Lauren Menegola of Western Australia needs a bone marrow transplant
Western Australia's resident Lauren Menegola (23) has been fighting an
aggressive form of blood cancer for the past 19 months, hoping someone,
somewhere will be able to save her life.When she was diagnosed with acute
myeloid leukaemia, she found it hard to believe.
“I had just started a new job working as a travel agent, I was going out with my boyfriend Rhys and with my friends each weekend – life was great,” she said.
“I kept telling myself that they made a mistake – you hear of this happening on the news all the time but I never thought that it would happen to me.
“Due to the aggressive nature of the disease, I started chemotherapy a few days later.”
undergone six rounds of chemotherapy and a double umbilical cord blood stem cell
transplant, but now she has reached the last resort treatment.
“I need a bone marrow transplant otherwise the leukaemia, which has become resistant to the chemotherapy, will keep coming back,” Lauren said.
“A bone marrow transplant is the only possible treatment for me – it can save my life.”
Lauren’s rare tissue type means a match has not been found from |the 180,000 bone marrow donors in Australia or the 17-18 million donors worldwide.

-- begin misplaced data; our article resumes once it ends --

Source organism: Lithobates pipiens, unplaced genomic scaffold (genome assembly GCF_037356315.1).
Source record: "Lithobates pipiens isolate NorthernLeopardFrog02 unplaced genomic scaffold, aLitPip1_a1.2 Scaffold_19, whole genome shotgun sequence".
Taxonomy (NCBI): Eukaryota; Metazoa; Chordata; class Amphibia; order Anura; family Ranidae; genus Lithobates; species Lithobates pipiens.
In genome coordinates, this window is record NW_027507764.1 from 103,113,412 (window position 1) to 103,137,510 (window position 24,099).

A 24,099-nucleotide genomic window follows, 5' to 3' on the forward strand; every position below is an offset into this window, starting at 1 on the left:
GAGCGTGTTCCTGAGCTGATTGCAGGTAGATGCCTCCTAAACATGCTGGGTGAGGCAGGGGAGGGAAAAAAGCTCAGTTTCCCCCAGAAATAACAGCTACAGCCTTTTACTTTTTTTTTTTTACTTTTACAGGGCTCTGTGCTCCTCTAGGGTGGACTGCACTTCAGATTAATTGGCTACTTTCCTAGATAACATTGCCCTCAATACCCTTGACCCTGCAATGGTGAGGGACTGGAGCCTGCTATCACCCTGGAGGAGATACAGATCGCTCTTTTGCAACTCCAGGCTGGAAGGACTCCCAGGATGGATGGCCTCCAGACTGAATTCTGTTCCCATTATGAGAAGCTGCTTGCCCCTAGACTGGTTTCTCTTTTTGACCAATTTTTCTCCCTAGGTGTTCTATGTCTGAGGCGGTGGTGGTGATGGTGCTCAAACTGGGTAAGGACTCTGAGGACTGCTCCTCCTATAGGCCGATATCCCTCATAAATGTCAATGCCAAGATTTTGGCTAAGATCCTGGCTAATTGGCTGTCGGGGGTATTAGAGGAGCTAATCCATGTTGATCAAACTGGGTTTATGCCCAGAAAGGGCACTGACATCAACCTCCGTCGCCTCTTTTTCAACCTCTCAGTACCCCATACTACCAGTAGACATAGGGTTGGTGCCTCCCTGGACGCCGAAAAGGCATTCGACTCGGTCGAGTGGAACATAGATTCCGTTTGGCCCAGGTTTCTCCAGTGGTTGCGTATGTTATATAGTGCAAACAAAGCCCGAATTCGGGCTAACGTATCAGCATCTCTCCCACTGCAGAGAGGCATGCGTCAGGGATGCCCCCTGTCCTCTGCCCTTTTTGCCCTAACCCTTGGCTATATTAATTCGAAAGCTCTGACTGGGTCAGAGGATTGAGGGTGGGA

But Lauren hasn’t given up.
“Waiting is the hardest part but I have to cling to hope, otherwise I have nothing,” she said.
While Lauren is desperate to find a match, she urges anyone aged 18 to 45 to register to become a bone marrow donor, so that everyone on the transplant list will have a better chance of finding a match.
“I want people to register, not just for me, but for all the other people and children in the world that are in the same position.
“People need to know that usually, donating bone marrow it is as easy as giving a regular blood donation and they don’t need to have a general anaesthetic.
“It’s hard being in a position where there’s nothing you or your family can do to help you – where your whole life depends on someone, someone you’ve never met, to come forward.
“Bone marrow transplants can save lives but they need to find the closest match to do a transplant otherwise there are too many risks and side effects.”
She said if a match was found, the majority (90-95 per cent) of donors could have the blood stem cells (bone marrow) collected from the blood stream.
“Some donors say it’s actually quite a boring process, but that’s not to say what they’re doing isn’t very important,” Ms Witt said.
She said there were about 17-18 million donors world- wide, about 180,000 in Australia and about 26,500 in Perth.
She said the majority of patients that cannot find a donor match are from an ethnic group, so there was an even greater need for non-Caucasian donors to register.
information, visit the Australian Bone Marrow Donor Registry website at
,call the Australian
Red Cross Blood Service on 13 14 95 or call the Bone Marrow Donor Centre WA on
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